NEWNow you can listen to Fox News articles!
Taiwan will have to rely on its “porcupine strategy” to make up the difference in strength if it has any hope of fending off an invasion from China, experts say.
The porcupine strategy has increasingly surfaced in conversations following the Russian invasion of Ukraine and a potential Chinese invasion of Taiwan. Strategists tout this as the best way for a small, weak military force to try and take on the military giants, as best shown in Ukraine.
Newt Gingrich, in a Fox News article last year, called for Taiwan to become “a porcupine,” which would require the US and European allies to provide Taiwan with as many anti-ship weapons, air-dropped sea mines and shoulder shields as possible. – missile launchers, as far as possible.
Matt McInnis of the Institute for the Study of War described this as a way for a smaller state to effectively fight and possibly even defeat a larger power. This doesn’t mean ditching any conventional high-end weapons, but rather balancing it with a healthy, if not stronger, emphasis on smaller, more versatile weapons.
CHINA RENEWS THREATS AND CONDEMNATIONS AFTER US ANNOUNCEMENT OF TRADE NEGOTIATIONS WITH TAIWAN
“You have to create some classic conventional, high-end conventional capabilities like modern aircraft, aerial fighters, some Abrams tanks… but they need to be rebalanced with the growing number of asymmetric capabilities,” McInnis told Fox News Digital.
“These numerous small [weapons] will be critical to take advantage of Taiwan’s geographical position, the fact that it is on the defensive, that you always have a defensive advantage,” he added. “You have to bring in cruise missiles, drones, mines, mortars, as you see in Ukraine, that such capabilities will make it difficult for China to carry out an invasion.”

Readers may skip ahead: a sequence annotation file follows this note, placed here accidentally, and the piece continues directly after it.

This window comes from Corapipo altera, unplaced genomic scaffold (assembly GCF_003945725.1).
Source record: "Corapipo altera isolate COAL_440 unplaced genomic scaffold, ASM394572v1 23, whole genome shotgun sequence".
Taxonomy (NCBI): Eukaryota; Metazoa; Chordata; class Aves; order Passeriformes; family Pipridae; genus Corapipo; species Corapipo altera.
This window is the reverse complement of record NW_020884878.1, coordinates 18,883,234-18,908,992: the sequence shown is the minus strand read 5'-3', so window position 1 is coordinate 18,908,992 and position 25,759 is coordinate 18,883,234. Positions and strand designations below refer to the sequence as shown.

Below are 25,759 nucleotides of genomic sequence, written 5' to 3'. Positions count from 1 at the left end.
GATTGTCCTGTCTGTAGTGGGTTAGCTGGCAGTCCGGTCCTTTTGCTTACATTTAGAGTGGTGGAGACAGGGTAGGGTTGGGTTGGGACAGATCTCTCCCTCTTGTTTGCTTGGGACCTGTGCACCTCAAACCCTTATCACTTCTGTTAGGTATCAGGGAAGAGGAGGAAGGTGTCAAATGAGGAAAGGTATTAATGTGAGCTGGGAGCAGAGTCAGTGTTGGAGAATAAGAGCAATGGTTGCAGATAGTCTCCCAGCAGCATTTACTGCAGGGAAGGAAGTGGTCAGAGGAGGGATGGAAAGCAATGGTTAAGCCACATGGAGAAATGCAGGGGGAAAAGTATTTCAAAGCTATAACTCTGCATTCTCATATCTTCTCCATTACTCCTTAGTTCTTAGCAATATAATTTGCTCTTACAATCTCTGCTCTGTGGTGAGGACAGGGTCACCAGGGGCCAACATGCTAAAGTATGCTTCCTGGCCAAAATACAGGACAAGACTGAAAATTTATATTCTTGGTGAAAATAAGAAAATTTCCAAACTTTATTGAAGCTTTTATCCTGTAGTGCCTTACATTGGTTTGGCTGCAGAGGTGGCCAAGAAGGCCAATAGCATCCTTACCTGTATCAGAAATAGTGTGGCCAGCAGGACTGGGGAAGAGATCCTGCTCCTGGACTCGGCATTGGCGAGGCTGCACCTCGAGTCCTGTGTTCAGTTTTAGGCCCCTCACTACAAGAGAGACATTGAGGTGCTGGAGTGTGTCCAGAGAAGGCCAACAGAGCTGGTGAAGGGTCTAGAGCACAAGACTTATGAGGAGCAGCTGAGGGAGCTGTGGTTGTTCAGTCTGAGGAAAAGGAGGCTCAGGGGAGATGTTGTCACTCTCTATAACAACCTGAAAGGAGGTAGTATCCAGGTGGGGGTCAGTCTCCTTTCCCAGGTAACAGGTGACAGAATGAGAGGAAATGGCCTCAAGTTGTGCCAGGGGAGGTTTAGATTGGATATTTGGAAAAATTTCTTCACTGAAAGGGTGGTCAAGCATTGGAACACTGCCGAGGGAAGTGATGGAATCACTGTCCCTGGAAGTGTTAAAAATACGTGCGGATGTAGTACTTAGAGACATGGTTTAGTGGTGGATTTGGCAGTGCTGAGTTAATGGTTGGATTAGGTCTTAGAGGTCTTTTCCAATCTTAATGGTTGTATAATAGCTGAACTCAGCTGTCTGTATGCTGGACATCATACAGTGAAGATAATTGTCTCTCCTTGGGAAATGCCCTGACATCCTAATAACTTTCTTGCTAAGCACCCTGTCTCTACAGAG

In Ukraine, soldiers have to destroy tanks and planes using relatively smaller and cheaper force to level the field. The strategy is based on supplying small military forces with a wide range of small but lighter and less expensive weapons or equipment that can allow them to do more damage with less impact.
“Faced with the prospect of a violent invasion by the People’s Republic of China…Taiwan needs weapons systems that can effectively counter an invasion,” James Anderson, President Trump’s acting undersecretary of defense for political affairs, told Fox News Digital. “PRC needs big landing craft for invasion, but Taiwan doesn’t need big ships for self-defense… [it] we need a lot of coastal anti-ship missiles, among other defensive systems.”
Taiwan boasts powerful anti-aircraft weapons amid Chinese invasion fears
“Taiwan does not need to be equal in arms to the PLA (People’s Liberation Army). It must pursue an asymmetrical strategy with the right mix of defensive weapons to offset the possibility of a PRC invasion,” he explained.
Anderson pointed to Israel as another example of a small nation that has managed to compete with much larger military forces throughout its history, and to the Baltic states that have fended off Russian invasions for centuries despite great disparities in military power.
“Taiwan needs versatile, reliable and not too expensive weapons systems, but in significant numbers,” Anderson said. “What they don’t want is very large, vulnerable and expensive platforms that they can’t afford to purchase and maintain.”
The strategy may have taken on more importance now that China appears to have begun demonstrating how it can approach an invasion that experts have for some time called extremely difficult due to the lack of a sustained approach to land making it even more difficult to build up forces. .
US AND ALLIES SEND THOUSANDS OF SOLDIERS TO INDO-PACIFIC MILITARY EXERCISES AS CHINA CONTINUES AGGRESSION ON TAIWAN
But in recent weeks, Beijing has concentrated forces around the island in what it claims are regular military exercises, partly in coordination with Russia. The blatant threat and imposing nature of these exercises have prompted critics to argue that the US needs to reverse its decades-long policy of ambiguity in order to bolster Taiwan’s deterrence capability.
“The biggest problem with the porcupine strategy is that by itself it doesn’t guarantee deterrence,” Anderson said. “This is a necessary but not sufficient condition for deterrence, so what is needed to complement a defensive strategy … is for the United States to provide more clarity and less ambiguity about what it will do in a crisis.”
CLICK HERE TO GET THE FOX NEWS APP
“In short, the United States needs to abandon its policy of strategic uncertainty, which has served this country well for a number of decades, but has outlived its usefulness,” he added.